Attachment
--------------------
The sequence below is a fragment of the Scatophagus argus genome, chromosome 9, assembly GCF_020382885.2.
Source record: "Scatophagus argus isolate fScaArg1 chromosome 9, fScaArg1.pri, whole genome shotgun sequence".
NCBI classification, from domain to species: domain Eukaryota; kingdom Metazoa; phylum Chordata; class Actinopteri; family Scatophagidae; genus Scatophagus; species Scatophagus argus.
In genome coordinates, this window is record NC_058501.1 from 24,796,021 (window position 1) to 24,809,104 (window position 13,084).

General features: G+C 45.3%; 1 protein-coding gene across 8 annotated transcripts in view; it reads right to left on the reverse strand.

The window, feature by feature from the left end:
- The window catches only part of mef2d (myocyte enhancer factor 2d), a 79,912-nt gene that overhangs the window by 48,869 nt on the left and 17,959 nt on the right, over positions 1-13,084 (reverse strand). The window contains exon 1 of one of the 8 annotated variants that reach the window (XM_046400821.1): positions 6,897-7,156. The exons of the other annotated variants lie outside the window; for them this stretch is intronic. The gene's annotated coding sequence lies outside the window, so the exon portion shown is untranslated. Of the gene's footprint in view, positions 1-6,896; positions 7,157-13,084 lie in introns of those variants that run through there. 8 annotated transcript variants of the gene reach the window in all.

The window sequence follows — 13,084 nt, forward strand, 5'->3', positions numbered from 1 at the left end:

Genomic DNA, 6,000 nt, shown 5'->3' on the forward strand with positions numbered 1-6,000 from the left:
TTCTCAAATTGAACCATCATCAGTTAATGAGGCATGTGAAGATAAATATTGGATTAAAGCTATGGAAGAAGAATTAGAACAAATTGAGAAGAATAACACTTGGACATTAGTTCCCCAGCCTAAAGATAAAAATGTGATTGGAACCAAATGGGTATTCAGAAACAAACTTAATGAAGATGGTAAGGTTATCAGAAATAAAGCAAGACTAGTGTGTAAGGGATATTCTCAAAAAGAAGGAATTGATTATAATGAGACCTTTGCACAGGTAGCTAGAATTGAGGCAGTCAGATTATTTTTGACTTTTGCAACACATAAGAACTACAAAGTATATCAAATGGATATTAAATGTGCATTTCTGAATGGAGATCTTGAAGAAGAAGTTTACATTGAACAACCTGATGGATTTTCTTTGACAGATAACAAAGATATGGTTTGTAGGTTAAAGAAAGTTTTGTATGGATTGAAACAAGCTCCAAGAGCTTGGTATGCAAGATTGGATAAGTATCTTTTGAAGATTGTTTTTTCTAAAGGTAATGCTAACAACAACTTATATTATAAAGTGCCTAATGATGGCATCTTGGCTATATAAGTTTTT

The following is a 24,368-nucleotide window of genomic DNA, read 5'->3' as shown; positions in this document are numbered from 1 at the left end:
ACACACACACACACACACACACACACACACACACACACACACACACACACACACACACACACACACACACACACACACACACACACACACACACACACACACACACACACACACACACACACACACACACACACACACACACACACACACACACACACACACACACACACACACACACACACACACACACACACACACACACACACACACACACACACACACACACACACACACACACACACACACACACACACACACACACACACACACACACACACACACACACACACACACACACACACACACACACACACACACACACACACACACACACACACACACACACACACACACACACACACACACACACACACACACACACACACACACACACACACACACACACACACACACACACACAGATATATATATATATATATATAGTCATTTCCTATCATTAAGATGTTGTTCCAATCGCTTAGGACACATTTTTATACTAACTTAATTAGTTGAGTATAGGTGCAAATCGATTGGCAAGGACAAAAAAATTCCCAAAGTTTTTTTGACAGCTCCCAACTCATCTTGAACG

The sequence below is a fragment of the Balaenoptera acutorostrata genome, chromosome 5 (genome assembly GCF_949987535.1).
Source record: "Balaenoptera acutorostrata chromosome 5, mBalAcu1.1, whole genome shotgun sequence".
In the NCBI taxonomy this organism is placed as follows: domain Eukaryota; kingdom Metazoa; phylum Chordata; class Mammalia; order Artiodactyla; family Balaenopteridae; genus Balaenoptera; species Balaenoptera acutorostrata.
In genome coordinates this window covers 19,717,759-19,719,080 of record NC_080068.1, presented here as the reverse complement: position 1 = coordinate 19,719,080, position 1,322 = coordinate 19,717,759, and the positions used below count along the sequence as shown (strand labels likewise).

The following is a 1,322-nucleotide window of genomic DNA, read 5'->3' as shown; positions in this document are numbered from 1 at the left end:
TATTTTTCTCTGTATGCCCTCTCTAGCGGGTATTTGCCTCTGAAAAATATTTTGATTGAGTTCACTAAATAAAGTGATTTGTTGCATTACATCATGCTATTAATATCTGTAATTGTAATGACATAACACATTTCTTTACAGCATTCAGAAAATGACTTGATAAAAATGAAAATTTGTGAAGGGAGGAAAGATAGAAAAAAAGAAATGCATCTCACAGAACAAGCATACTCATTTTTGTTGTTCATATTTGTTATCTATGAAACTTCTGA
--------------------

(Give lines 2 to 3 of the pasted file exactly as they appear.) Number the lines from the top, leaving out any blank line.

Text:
Source record: "Scatophagus argus isolate fScaArg1 chromosome 9, fScaArg1.pri, whole genome shotgun sequence".
NCBI classification, from domain to species: domain Eukaryota; kingdom Metazoa; phylum Chordata; class Actinopteri; family Scatophagidae; genus Scatophagus; species Scatophagus argus.